China Raises $4.75 Billion as Euro-Bond Sale Draws Bumper Bids
(Bloomberg) -- China priced its first euro-denominated bond sale in about a year, after taking advantage of ultra-low borrowing costs to help pare its reliance on dollar debt.
The 4 billion-euro ($4.75 billion) three-part offering drew more than 17 billion euros of bids, according to a person familiar with the matter, who asked not to be identified because they aren’t authorized to speak about it. Pricing tumbled on all three tranches, led by a drop of about 20 basis points for a 15-year note, the longest on offer.
|Tenor||Initial Price Talk (bps)||Final Price Guidance (bps)||Final Terms|
|5-year||MS +45 area||MS +30 (the number)||MS +30|
|10-year||MS +70 area||MS +55 (the number)||MS +55|
|15-year||MS +90 area||MS +70 (the number)||MS +70|
The large order book extends a run of strong demand for Chinese offshore debt, as a global hunt for yield outweighs concerns about decoupling with the U.S. and trade tensions. A $6 billion dollar bond sale in October was boosted by strong U.S. interest, while a euro sale last year -- the first in 15 years -- enjoyed blowout demand of nearly 20 billion euros.
China is “able to diversify their currency mix at very low costs,” Patrick Sutschitsch, a fixed-income fund manager at Gutmann Kapitalanlage AG, said before the deal. It might make sense to do that “under current circumstances,” he said.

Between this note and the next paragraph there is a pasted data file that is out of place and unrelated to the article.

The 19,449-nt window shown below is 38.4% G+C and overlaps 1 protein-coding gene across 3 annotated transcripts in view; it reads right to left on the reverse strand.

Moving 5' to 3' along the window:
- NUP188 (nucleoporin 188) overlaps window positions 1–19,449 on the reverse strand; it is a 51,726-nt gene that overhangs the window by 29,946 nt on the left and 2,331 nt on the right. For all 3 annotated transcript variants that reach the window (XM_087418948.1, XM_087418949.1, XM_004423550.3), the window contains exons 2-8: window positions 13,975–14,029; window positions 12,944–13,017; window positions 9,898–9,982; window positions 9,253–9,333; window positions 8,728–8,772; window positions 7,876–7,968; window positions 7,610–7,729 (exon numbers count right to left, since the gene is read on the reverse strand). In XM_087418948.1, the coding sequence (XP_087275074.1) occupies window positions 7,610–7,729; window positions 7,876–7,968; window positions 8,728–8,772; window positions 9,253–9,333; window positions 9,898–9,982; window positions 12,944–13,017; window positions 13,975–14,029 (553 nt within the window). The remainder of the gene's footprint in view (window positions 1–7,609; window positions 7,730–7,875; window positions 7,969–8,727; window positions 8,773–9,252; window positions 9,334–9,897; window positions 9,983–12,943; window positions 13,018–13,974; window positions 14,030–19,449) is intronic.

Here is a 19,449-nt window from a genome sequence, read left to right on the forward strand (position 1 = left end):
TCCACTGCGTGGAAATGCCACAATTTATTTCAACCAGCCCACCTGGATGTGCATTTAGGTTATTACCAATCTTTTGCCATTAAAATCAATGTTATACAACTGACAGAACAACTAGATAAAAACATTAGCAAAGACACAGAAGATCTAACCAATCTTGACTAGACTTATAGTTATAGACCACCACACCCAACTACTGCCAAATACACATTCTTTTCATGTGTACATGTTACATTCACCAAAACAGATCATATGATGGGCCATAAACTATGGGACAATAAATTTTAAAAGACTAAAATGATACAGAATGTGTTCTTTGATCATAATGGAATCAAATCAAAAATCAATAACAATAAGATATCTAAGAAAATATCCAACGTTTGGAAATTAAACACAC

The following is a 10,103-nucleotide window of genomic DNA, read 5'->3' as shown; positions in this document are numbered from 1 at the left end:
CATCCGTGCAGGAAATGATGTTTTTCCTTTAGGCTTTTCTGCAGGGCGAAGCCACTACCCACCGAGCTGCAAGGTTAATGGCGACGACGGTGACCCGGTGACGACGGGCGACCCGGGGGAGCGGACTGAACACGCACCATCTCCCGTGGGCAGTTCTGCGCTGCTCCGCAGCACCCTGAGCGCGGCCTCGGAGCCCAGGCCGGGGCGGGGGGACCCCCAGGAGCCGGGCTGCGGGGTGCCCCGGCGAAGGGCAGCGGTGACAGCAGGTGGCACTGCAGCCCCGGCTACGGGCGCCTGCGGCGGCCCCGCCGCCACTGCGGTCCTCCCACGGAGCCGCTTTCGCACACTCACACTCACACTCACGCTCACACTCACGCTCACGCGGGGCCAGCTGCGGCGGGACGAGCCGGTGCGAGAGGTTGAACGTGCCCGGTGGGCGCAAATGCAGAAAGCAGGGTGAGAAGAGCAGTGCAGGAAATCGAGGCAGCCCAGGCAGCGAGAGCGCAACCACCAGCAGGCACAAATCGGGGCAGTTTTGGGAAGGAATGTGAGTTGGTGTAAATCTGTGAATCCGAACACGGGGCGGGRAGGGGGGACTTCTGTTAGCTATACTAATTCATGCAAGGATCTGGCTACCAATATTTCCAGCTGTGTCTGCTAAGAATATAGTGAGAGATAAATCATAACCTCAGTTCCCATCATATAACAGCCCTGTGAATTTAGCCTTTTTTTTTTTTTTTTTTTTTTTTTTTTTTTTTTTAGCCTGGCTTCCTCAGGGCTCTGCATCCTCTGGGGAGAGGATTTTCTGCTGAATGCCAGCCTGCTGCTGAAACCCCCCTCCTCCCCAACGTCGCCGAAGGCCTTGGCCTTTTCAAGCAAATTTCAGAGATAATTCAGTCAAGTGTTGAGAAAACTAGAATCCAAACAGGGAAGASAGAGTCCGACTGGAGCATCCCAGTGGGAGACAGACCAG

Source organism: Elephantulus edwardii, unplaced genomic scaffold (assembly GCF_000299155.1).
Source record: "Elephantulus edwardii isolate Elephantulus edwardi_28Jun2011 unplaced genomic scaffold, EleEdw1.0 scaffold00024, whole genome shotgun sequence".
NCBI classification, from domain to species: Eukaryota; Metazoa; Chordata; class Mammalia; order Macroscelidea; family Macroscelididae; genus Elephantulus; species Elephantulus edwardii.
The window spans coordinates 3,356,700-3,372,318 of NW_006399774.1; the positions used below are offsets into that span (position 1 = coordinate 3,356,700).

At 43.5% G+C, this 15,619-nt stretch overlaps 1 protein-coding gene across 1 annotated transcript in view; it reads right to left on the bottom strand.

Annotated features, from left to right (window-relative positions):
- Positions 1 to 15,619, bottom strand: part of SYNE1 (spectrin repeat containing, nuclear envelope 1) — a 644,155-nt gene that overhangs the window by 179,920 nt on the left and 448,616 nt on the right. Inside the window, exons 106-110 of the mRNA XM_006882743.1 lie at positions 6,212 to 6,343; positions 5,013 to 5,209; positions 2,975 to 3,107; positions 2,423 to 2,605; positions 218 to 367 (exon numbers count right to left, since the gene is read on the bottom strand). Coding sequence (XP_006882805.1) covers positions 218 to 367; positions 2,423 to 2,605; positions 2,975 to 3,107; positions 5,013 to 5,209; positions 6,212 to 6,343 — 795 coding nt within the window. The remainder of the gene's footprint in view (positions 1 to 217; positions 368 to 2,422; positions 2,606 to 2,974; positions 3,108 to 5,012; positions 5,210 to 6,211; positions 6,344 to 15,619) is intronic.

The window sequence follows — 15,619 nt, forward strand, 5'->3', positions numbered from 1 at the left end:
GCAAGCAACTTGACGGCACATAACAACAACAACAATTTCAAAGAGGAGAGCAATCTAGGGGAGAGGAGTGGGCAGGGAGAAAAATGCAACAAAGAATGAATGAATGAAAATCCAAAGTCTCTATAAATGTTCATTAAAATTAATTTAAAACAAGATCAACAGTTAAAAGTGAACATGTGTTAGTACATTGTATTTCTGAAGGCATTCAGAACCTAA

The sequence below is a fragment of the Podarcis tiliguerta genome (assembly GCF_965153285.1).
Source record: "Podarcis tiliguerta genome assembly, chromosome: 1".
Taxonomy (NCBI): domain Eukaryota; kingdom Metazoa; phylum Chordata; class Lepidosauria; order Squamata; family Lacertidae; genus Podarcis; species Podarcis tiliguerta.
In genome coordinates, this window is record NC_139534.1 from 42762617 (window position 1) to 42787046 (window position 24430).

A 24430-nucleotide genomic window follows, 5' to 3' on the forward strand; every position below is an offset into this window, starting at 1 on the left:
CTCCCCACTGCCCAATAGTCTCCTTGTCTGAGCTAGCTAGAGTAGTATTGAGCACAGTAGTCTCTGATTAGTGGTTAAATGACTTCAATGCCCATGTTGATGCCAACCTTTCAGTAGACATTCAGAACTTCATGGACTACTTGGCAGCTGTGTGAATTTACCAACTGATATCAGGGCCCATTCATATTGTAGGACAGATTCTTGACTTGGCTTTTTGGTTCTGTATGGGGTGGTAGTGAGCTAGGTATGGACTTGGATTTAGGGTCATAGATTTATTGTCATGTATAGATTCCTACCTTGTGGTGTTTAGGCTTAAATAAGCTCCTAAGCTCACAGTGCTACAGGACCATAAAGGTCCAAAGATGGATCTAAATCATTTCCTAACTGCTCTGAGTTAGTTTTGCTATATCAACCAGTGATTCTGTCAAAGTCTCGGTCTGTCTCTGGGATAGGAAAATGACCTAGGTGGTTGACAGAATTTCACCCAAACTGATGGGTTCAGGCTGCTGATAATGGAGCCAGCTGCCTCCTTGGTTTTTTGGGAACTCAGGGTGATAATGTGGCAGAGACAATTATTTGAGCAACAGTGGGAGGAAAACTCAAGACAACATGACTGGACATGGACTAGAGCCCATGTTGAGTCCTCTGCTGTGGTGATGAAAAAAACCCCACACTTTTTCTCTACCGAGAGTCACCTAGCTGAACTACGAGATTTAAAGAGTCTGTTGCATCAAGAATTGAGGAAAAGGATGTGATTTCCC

The Chinese Ministry of Finance didn’t immediately reply to a fax sent by Bloomberg seeking comment.
The yield on China’s 0.125% euro bond due November 2026 is hovering near 0.09%, a record low, according to data compiled by Bloomberg.
The new bonds will help develop China’s sovereign benchmark yield curve for euro-denominated debt, adding to the 4 billion euros of notes sold across seven, 12 and 20-year maturities last year.
That could in turn boost euro bond sales by Chinese issuers, which range from developers to local authorities. China’s offshore corporate bond market has about 40 billion of euro-denominated debt outstanding compared to about $820 billion of dollar bonds.
Expectations for the euro to remain stable or even strengthen against a weakening dollar may also boost investor demand for single-currency notes, said Todd Schubert, head of fixed-income research at Bank of Singapore.
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